With the full moon just to rise; 
They sit alone, and look over the sea, 
Or into each other's eyes.
.
.
She pokes her parasol into the sleepy sand, Or sifts the lazy whiteness through her hand.
'A lovely night,' he says, 'the moon, Comes up for you and me.
Just like a blind old spotlight there, Fizzing across the sea!' She pays no heed, nor even turns her head: He slides his arm around her waist instead.
'Why don't we do a sketch together-- Those songs you sing are swell.
Where did you get them, anyway? They suit you awfully well.
' She will not turn to him--will not resist.
Impassive, she submits to being kissed.
'My husband wrote all four of them.
You know,--my husband drowned.
He was always sickly, soon depressed.
.
.
' But still she hears the sound Of a stateroom door shut hard, and footsteps going Swiftly and steadily, and the dark sea flowing.
She hears the dark sea flowing, and sees his eyes Hollow with disenchantment, sick surprise,-- And hate of her whom he had loved too well.
.
.
She lowers her eyes, demurely prods a shell.
'Yes.
We might do an act together.
That would be very nice.
' He kisses her passionately, and thinks She's carnal, but cold as ice.


by Emily Dickinson | |

Hope is the thing with feathers

Hope is the thing with feathers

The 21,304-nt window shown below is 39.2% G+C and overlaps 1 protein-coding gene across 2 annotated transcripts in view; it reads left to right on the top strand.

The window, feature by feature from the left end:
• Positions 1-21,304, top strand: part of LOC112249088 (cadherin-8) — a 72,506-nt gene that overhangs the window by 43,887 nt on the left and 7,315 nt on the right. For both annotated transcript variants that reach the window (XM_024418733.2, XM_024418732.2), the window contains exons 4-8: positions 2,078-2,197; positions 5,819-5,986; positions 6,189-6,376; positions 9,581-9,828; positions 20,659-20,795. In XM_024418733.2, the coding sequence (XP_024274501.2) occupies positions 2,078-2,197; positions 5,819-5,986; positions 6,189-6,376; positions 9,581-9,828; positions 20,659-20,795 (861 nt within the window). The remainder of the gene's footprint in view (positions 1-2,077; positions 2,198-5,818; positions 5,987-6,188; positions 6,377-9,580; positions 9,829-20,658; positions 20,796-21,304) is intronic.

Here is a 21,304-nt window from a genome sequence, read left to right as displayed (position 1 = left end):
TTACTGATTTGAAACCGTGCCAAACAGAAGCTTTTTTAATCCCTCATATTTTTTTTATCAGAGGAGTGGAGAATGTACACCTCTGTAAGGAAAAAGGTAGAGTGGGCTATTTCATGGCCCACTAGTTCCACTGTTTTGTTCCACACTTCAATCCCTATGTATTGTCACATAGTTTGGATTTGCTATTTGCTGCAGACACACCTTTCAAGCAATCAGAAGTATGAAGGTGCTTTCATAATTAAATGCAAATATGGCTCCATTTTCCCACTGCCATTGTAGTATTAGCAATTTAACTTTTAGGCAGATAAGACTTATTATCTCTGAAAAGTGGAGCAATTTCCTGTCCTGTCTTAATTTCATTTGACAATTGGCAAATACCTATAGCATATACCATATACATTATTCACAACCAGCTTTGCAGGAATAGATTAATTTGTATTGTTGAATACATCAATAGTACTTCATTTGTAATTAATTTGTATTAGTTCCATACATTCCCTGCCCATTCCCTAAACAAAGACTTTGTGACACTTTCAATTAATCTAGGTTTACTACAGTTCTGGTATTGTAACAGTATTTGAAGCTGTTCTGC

That perches in the soul,
And sings the tune without the words,
And never stops at all,

And sweetest in the gale is heard;
And sore must be the storm
That could abash the little bird
That kept so many warm.
I've heard it in the chillest land, And on the strangest sea; Yet, never, in extremity, It asked a crumb of me.


by Edward Estlin (E E) Cummings | |

You Are Tired

You are tired 
(I think)
Of the always puzzle of living and doing;
And so am I.
Come with me then And we'll leave it far and far away- (Only you and I understand!) You have played (I think) And broke the toys you were fondest of And are a little tired now; Tired of things that break and- Just tired.
So am I.
But I come with a dream in my eyes tonight And knock with a rose at the hopeless gate of your heart- Open to me! For I will show you the places Nobody knows And if you like The perfect places of Sleep.
Ah come with me! I'll blow you that wonderful bubble the moon That floats forever and a day; I'll sing you the jacinth song Of the probable stars; I will attempt the unstartled steppes of dream Until I find the Only Flower Which shall keep (I think) your little heart While the moon comes out of the sea.


by Edward Estlin (E E) Cummings | |